Great, in that case you will understand what a third party will need to do in terms of a defence - it’s a question of identifying the evidence that points *away* from, or otherwise undermines, what the liquidator would need to establish in order to join the third party.
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katiefisher342
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(Original post by legalhelp)
Great, in that case you will understand what a third party will need to do in terms of a defence - it’s a question of identifying the evidence that points *away* from, or otherwise undermines, what the liquidator would need to establish in order to join the third party.
hi I found the relevant information about fraudulent trading on practical law but what I need is another secondary source to confirm what ive found but I can't seem to find anything on halsbury? also in the information given, we're actually not told of the evidence that the auditor has about their involvement? also is Section 215 of the IA 1986 relevant towards this for a remedy? I don't quite understand what the section is talking about? I can't seem to find anything on what an auditor can do to defend the claim as the companies act isn't relevant to it?
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legalhelp
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(Original post by katiefisher342)
hi I found the relevant information about fraudulent trading on practical law but what I need is another secondary source to confirm what ive found but I can't seem to find anything on halsbury? also in the information given, we're actually not told of the evidence that the auditor has about their involvement? also is Section 215 of the IA 1986 relevant towards this for a remedy? I don't quite understand what the section is talking about? I can't seem to find anything on what an auditor can do to defend the claim as the companies act isn't relevant to it?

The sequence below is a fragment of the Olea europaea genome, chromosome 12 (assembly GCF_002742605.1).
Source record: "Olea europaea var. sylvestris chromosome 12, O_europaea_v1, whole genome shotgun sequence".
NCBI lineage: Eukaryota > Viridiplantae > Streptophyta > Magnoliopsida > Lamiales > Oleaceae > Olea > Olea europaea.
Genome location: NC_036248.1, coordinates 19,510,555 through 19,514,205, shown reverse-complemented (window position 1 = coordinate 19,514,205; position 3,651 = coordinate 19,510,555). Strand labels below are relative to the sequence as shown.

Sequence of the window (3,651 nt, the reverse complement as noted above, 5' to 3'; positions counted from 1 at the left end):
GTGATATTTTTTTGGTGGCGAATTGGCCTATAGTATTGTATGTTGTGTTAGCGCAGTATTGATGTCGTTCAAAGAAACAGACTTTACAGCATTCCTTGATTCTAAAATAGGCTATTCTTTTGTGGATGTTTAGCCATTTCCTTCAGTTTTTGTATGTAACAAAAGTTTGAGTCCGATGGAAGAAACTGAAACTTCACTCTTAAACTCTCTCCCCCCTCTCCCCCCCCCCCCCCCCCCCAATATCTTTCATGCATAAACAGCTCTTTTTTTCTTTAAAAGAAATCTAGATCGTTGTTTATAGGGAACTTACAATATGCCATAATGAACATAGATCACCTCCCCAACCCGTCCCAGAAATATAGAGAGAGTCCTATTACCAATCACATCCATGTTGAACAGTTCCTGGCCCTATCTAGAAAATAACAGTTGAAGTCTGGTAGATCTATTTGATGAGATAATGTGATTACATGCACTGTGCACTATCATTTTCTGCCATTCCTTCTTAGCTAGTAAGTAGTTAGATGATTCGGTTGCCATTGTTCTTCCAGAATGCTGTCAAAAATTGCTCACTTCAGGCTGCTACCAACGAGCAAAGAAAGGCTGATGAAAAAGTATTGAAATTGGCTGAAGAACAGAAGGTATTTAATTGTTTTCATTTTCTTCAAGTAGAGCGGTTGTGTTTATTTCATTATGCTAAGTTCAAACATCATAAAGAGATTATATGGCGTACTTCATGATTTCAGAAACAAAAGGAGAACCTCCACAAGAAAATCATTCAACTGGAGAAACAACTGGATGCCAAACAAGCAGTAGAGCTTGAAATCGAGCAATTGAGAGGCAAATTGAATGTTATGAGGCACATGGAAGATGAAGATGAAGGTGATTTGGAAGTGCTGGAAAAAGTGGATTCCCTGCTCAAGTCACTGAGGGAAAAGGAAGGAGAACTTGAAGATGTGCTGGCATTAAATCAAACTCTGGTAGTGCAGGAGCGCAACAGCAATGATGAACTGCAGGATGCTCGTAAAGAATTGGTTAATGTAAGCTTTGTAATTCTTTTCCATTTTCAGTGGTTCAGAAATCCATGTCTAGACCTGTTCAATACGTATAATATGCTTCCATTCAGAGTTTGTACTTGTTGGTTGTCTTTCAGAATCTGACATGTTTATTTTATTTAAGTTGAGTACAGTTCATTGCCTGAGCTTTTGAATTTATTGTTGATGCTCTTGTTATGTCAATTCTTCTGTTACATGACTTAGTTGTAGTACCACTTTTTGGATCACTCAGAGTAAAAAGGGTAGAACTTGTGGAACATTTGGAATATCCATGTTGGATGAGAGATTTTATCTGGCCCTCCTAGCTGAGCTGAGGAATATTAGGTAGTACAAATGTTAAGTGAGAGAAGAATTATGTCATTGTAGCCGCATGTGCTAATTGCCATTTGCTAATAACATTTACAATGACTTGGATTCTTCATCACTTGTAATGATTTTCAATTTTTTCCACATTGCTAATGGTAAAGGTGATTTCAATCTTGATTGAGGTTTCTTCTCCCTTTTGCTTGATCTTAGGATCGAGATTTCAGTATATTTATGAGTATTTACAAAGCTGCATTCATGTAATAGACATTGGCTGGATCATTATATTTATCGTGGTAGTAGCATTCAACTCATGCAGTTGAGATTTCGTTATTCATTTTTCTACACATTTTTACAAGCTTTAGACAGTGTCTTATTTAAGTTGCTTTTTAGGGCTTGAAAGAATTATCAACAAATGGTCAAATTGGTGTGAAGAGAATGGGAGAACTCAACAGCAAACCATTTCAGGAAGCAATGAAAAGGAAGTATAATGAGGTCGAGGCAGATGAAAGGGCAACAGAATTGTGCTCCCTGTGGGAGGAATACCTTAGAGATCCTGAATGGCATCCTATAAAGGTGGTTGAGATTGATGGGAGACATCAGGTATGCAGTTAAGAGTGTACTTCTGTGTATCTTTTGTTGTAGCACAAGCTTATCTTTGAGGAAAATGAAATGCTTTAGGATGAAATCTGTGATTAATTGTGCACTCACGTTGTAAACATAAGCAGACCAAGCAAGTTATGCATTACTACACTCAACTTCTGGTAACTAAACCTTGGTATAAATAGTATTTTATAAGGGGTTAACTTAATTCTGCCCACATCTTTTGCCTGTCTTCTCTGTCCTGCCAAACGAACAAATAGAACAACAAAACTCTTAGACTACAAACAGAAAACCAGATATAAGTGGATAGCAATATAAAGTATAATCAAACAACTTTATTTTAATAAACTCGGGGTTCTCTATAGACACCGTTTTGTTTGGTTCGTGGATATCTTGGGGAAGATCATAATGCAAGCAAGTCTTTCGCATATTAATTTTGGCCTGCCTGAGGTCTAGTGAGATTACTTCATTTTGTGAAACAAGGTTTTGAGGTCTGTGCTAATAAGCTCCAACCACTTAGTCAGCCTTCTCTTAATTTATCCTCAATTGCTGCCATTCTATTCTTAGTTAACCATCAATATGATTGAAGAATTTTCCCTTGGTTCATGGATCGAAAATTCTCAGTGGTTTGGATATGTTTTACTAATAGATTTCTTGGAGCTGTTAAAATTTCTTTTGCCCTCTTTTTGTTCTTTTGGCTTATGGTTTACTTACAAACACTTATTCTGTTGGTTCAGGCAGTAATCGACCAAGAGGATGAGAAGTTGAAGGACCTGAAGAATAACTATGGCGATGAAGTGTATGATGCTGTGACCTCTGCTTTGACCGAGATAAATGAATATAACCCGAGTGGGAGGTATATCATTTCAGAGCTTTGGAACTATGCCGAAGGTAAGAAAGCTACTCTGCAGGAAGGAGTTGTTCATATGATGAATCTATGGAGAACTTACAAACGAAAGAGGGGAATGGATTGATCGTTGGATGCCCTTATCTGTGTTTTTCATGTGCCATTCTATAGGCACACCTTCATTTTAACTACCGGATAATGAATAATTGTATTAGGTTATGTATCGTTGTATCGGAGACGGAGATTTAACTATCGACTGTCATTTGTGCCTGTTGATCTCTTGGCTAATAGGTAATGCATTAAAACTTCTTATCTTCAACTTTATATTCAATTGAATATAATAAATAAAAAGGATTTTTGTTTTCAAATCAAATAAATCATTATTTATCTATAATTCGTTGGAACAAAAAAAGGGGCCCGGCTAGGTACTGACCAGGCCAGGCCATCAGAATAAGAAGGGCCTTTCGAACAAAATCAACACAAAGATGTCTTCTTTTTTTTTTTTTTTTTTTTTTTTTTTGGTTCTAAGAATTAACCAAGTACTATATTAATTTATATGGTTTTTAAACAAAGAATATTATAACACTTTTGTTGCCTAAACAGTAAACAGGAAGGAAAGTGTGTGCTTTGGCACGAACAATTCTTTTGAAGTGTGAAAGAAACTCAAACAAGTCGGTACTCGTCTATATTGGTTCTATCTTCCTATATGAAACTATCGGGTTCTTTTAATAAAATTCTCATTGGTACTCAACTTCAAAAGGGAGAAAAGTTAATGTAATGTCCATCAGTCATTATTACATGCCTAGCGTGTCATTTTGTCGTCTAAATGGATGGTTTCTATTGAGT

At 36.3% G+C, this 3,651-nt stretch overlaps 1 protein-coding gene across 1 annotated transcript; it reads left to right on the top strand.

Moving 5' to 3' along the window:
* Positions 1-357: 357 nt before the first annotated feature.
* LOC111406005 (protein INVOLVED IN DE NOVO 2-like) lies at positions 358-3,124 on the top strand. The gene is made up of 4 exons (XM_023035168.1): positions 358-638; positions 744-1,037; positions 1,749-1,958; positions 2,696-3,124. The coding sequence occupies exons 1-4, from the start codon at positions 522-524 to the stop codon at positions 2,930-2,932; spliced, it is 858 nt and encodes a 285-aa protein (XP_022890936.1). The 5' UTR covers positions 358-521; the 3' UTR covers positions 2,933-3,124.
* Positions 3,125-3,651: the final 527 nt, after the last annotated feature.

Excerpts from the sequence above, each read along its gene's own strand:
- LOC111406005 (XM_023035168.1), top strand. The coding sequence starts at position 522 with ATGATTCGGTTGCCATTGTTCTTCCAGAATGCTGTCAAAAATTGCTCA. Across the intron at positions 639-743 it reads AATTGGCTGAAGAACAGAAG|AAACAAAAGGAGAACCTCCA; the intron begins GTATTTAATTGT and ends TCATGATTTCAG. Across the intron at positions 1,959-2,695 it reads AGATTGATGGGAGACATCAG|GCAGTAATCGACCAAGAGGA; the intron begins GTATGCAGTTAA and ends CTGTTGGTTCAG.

Hi there. I think you are getting confused between two separate processes. Section 993 of the Companies Act deals with the criminal offence of fraudulent trading (I suspect this is what you are looking at on PLC). If someone is knowingly a party to fraudulent trading within the definition in s. 993(1) CA, they can be prosecuted criminally for that offence. However your scenario - if it is the same one set out in the OP - relates to contribution proceedings brought by a company's liquidators. This is a civil process, not a criminal one. So when a company goes into liquidation, liquidators are appointed. If the liquidators (L) think that a director, auditor, or anyone else (P) has been a knowing party to fraudulent trading, then L can apply to the court to require that P makes a contribution (i.e. pays money) to the company, effectively to make up some of the loss that they have caused to creditors. This power is set out in s. 213 of the Insolvency Act. P might also be prosecuted for fraudulent trading under the Companies Act, but that's not up to the liquidators to decide.

Section 215 of the Insolvency Act sets out some of the rules relating to the liquidator's application to the court that I just described above. I'm not sure what you mean about it being "relevant towards this for a remedy"?

To the last part of your question, it's not a question of there being a specific defence available in the same way as, for example, lawful self-defence is a defence to a charge of murder. If the liquidator applies to the court under s. 213, it will be on the basis that they think your client (the auditor) was knowingly involved in fraudulent trading. Your job would be to establish as a matter of fact (1) whether there was any fraudulent trading, and if so, (2) whether your clients knew about it, in their capacity as the auditors of the company. If the evidence on either of those two points doesn't stack up, then that is how you defend the proceedings.

Finally, I would point out the same thing that I said to the previous poster. Your key source here is the statute, not the commentary on the statute. You need to read it carefully, understand it, include references to it in your memorandum, and set it out in a way that a non-lawyer client can understand. Please don't include references to Halsburys in your memo unless that is something you have been specifically instructed to do by your tutors.